Here we are, a few weeks into the new year, and for many this is the time of new beginnings. Whether you’ve made a resolution of some sort, or you’re returning to school for a new semester, yoga can help focus our efforts as we move forward into this new time.
A rising sun often symbolizes new beginnings, and in yoga the sequence of poses known as sun salutations (or surya namaskara) are used at the beginning of a yoga practice in the same way, to symbolize a fresh practice. Like the sun warms the earth, sun salutations warm our bodies in preparation for a yoga practice. The flow of poses help to steady the mind and bring awareness into the moment.
So, here is my suggestion to you: if you find yourself losing focus or dedication to your new year efforts, call a time out, and recompose yourself through a few rounds of sun salutations. I recommend at least five rounds, but do as many as you need or like!
Below is a relatively well known yogini (a female yogi, or yoga practitioner), Kino MacGregor, demonstrating the two variations of sun salutation. Follow along, try your best, and have fun! Stay light in your efforts, and keep your goals in mind.
Also, stay tuned in here. Over the next few weeks, I’ll be writing more about specific yoga postures, building into a home yoga practice for you, as well as discussing ayurveda, the ancient Indian science of life, and its affects through a yoga practice.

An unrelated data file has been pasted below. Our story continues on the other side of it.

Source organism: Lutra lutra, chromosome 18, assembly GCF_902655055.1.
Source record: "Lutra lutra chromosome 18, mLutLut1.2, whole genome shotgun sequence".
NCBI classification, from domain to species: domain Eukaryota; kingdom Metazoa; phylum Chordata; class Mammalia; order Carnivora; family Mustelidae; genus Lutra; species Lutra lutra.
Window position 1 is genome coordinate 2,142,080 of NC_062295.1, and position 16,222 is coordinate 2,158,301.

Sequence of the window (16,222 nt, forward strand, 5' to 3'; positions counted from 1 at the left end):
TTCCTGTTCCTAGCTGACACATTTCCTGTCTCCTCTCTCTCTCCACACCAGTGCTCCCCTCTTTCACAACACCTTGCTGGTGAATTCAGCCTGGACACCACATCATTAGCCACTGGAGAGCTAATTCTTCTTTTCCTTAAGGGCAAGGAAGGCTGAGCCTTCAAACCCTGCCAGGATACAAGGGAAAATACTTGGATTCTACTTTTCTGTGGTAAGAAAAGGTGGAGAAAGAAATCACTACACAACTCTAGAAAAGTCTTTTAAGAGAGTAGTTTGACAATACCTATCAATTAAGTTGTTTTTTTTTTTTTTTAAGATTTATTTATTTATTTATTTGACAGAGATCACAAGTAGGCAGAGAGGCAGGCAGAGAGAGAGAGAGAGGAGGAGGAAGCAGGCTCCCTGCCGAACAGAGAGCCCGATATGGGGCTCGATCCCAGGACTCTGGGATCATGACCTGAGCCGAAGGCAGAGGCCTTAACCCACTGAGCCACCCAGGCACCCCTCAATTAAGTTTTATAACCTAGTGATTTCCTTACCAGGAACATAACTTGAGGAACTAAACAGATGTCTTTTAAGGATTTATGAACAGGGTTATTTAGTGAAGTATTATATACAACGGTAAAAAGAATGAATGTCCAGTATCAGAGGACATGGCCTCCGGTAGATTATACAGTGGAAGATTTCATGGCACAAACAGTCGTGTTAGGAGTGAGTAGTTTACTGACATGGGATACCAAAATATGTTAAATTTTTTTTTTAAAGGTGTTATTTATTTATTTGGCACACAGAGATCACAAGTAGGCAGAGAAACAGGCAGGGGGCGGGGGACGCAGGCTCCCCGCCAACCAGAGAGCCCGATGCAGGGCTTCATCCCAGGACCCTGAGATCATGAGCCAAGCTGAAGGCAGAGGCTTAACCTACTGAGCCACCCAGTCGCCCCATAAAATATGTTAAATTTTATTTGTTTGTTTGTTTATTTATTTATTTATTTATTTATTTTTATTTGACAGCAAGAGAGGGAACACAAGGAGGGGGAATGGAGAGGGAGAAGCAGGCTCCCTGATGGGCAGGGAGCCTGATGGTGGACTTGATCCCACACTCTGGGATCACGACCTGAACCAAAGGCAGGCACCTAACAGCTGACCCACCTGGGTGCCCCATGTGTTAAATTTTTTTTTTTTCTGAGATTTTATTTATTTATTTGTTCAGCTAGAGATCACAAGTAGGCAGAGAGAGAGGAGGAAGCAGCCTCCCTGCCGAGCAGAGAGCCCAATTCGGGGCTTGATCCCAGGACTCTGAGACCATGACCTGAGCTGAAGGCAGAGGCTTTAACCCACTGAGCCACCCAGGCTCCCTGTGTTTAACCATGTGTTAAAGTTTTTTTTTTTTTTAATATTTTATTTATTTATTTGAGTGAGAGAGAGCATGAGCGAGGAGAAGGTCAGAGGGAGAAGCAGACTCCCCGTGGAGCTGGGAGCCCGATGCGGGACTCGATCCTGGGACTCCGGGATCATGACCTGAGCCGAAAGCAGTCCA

If you’re further interested in yoga, beginning in February, come by the two weekly yoga classes (free for SJC students) in the John A. Danzi Center, right on the SJC Patchogue campus. Come, and be curious!
Over the past several weeks I’ve noticed that I continuously drop into child’s pose, and not just between vinyasas. For two weeks straight, the first thing my body needed each morning was this basic stretch, and I folded forward and relaxed into it right in bed. I have also been craving this simple posture throughout the day, and have found myself looking for a quiet (clean) space to enjoy it for a few minutes during breaks at work. And, of course, there is no better way to prepare for a solid night of sleep than to settle down in a child’s pose, a trick I’ve been doing quite often.